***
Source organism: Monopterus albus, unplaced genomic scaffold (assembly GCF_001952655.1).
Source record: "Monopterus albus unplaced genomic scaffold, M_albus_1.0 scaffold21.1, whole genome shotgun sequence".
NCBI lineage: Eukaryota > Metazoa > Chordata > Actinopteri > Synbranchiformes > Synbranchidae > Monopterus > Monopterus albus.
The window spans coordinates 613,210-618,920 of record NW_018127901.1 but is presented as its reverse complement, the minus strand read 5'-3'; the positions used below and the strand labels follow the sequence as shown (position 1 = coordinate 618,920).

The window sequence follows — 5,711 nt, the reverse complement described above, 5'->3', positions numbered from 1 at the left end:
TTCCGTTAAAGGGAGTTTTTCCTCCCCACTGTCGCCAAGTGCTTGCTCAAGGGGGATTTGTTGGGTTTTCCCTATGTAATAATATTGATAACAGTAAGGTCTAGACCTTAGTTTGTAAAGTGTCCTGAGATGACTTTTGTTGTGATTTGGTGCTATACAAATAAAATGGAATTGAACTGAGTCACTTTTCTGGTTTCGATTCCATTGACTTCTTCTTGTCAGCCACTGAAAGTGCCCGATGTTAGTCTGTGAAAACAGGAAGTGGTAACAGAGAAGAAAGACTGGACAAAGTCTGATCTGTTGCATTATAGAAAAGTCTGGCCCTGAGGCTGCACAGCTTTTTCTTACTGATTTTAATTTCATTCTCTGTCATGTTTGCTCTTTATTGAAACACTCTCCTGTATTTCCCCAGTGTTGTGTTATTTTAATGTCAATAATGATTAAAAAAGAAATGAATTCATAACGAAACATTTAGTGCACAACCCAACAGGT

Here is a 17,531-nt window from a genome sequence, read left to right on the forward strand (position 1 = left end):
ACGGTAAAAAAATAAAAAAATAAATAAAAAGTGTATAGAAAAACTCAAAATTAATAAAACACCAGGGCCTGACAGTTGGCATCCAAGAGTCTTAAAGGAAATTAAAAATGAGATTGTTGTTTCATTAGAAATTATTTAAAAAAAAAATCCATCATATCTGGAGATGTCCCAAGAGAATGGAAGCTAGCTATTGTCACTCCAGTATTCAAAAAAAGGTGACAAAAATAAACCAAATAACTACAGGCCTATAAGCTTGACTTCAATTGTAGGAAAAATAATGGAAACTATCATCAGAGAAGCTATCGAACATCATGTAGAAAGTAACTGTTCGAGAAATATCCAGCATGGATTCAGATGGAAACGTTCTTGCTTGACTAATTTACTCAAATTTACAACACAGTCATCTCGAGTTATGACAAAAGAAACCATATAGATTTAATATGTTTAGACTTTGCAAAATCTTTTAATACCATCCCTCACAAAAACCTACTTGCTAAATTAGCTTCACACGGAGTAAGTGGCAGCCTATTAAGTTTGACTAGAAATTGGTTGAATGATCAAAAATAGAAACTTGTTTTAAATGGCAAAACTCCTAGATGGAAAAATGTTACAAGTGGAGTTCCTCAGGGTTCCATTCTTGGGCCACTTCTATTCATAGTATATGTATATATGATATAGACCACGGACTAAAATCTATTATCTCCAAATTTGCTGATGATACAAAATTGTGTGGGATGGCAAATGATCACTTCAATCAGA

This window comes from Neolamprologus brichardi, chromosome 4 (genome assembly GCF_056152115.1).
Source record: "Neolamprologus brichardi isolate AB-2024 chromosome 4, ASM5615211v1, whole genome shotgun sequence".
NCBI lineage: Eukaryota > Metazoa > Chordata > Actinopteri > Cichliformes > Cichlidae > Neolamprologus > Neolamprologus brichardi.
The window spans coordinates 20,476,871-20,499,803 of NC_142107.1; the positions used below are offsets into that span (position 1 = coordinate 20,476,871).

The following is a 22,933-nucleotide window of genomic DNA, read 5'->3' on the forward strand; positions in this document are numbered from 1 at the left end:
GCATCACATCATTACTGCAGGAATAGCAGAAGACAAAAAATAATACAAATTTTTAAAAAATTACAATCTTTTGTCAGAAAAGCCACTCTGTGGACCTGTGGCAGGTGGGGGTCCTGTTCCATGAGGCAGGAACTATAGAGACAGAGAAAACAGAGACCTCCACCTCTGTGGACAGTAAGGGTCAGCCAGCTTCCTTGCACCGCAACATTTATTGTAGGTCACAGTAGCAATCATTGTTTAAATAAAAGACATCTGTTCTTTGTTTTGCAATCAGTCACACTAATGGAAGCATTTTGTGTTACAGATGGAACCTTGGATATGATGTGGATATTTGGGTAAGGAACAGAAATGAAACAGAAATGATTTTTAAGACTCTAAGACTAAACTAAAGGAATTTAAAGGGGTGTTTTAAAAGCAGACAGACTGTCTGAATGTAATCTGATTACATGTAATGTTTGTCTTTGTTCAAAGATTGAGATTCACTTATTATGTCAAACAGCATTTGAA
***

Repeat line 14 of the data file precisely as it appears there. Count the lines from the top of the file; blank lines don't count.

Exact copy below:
GCATCACATCATTACTGCAGGAATAGCAGAAGACAAAAAATAATACAAATTTTTAAAAAATTACAATCTTTTGTCAGAAAAGCCACTCTGTGGACCTGTGGCAGGTGGGGGTCCTGTTCCATGAGGCAGGAACTATAGAGACAGAGAAAACAGAGACCTCCACCTCTGTGGACAGTAAGGGTCAGCCAGCTTCCTTGCACCGCAACATTTATTGTAGGTCACAGTAGCAATCATTGTTTAAATAAAAGACATCTGTTCTTTGTTTTGCAATCAGTCACACTAATGGAAGCATTTTGTGTTACAGATGGAACCTTGGATATGATGTGGATATTTGGGTAAGGAACAGAAATGAAACAGAAATGATTTTTAAGACTCTAAGACTAAACTAAAGGAATTTAAAGGGGTGTTTTAAAAGCAGACAGACTGTCTGAATGTAATCTGATTACATGTAATGTTTGTCTTTGTTCAAAGATTGAGATTCACTTATTATGTCAAACAGCATTTGAA